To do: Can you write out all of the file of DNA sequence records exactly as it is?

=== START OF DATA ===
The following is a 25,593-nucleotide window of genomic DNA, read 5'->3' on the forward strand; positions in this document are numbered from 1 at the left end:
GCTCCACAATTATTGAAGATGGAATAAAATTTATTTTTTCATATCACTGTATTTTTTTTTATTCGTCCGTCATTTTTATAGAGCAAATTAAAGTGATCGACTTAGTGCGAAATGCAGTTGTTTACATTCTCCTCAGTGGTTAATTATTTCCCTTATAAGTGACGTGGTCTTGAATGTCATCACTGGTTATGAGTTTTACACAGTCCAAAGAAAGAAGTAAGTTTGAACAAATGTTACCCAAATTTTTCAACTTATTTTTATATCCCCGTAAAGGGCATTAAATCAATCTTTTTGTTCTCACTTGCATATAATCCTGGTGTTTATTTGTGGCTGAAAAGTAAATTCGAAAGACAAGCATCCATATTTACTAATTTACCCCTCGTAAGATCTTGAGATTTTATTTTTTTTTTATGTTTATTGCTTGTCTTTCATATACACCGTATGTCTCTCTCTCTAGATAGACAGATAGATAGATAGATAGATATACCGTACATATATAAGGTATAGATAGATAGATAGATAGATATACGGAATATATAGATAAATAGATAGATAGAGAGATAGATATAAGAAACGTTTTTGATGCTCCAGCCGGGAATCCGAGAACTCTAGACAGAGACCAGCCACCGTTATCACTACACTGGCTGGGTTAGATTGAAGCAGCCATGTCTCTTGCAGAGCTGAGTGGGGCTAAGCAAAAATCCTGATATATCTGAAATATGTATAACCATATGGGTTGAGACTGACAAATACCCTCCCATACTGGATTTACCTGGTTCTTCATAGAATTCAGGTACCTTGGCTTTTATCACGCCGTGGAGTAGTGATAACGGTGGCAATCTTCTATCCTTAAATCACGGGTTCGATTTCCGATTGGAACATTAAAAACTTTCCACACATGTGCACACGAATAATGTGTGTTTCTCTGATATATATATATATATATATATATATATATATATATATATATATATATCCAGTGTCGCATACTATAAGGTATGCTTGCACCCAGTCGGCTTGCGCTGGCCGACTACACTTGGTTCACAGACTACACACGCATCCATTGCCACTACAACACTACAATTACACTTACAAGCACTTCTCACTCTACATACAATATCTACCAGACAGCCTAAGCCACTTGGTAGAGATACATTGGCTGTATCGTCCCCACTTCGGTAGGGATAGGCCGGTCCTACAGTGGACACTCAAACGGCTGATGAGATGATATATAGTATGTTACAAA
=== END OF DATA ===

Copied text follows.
The following is a 25,593-nucleotide window of genomic DNA, read 5'->3' on the forward strand; positions in this document are numbered from 1 at the left end:
GCTCCACAATTATTGAAGATGGAATAAAATTTATTTTTTCATATCACTGTATTTTTTTTTATTCGTCCGTCATTTTTATAGAGCAAATTAAAGTGATCGACTTAGTGCGAAATGCAGTTGTTTACATTCTCCTCAGTGGTTAATTATTTCCCTTATAAGTGACGTGGTCTTGAATGTCATCACTGGTTATGAGTTTTACACAGTCCAAAGAAAGAAGTAAGTTTGAACAAATGTTACCCAAATTTTTCAACTTATTTTTATATCCCCGTAAAGGGCATTAAATCAATCTTTTTGTTCTCACTTGCATATAATCCTGGTGTTTATTTGTGGCTGAAAAGTAAATTCGAAAGACAAGCATCCATATTTACTAATTTACCCCTCGTAAGATCTTGAGATTTTATTTTTTTTTTATGTTTATTGCTTGTCTTTCATATACACCGTATGTCTCTCTCTCTAGATAGACAGATAGATAGATAGATAGATATACCGTACATATATAAGGTATAGATAGATAGATAGATAGATATACGGAATATATAGATAAATAGATAGATAGAGAGATAGATATAAGAAACGTTTTTGATGCTCCAGCCGGGAATCCGAGAACTCTAGACAGAGACCAGCCACCGTTATCACTACACTGGCTGGGTTAGATTGAAGCAGCCATGTCTCTTGCAGAGCTGAGTGGGGCTAAGCAAAAATCCTGATATATCTGAAATATGTATAACCATATGGGTTGAGACTGACAAATACCCTCCCATACTGGATTTACCTGGTTCTTCATAGAATTCAGGTACCTTGGCTTTTATCACGCCGTGGAGTAGTGATAACGGTGGCAATCTTCTATCCTTAAATCACGGGTTCGATTTCCGATTGGAACATTAAAAACTTTCCACACATGTGCACACGAATAATGTGTGTTTCTCTGATATATATATATATATATATATATATATATATATATATATATATATATCCAGTGTCGCATACTATAAGGTATGCTTGCACCCAGTCGGCTTGCGCTGGCCGACTACACTTGGTTCACAGACTACACACGCATCCATTGCCACTACAACACTACAATTACACTTACAAGCACTTCTCACTCTACATACAATATCTACCAGACAGCCTAAGCCACTTGGTAGAGATACATTGGCTGTATCGTCCCCACTTCGGTAGGGATAGGCCGGTCCTACAGTGGACACTCAAACGGCTGATGAGATGATATATAGTATGTTACAAA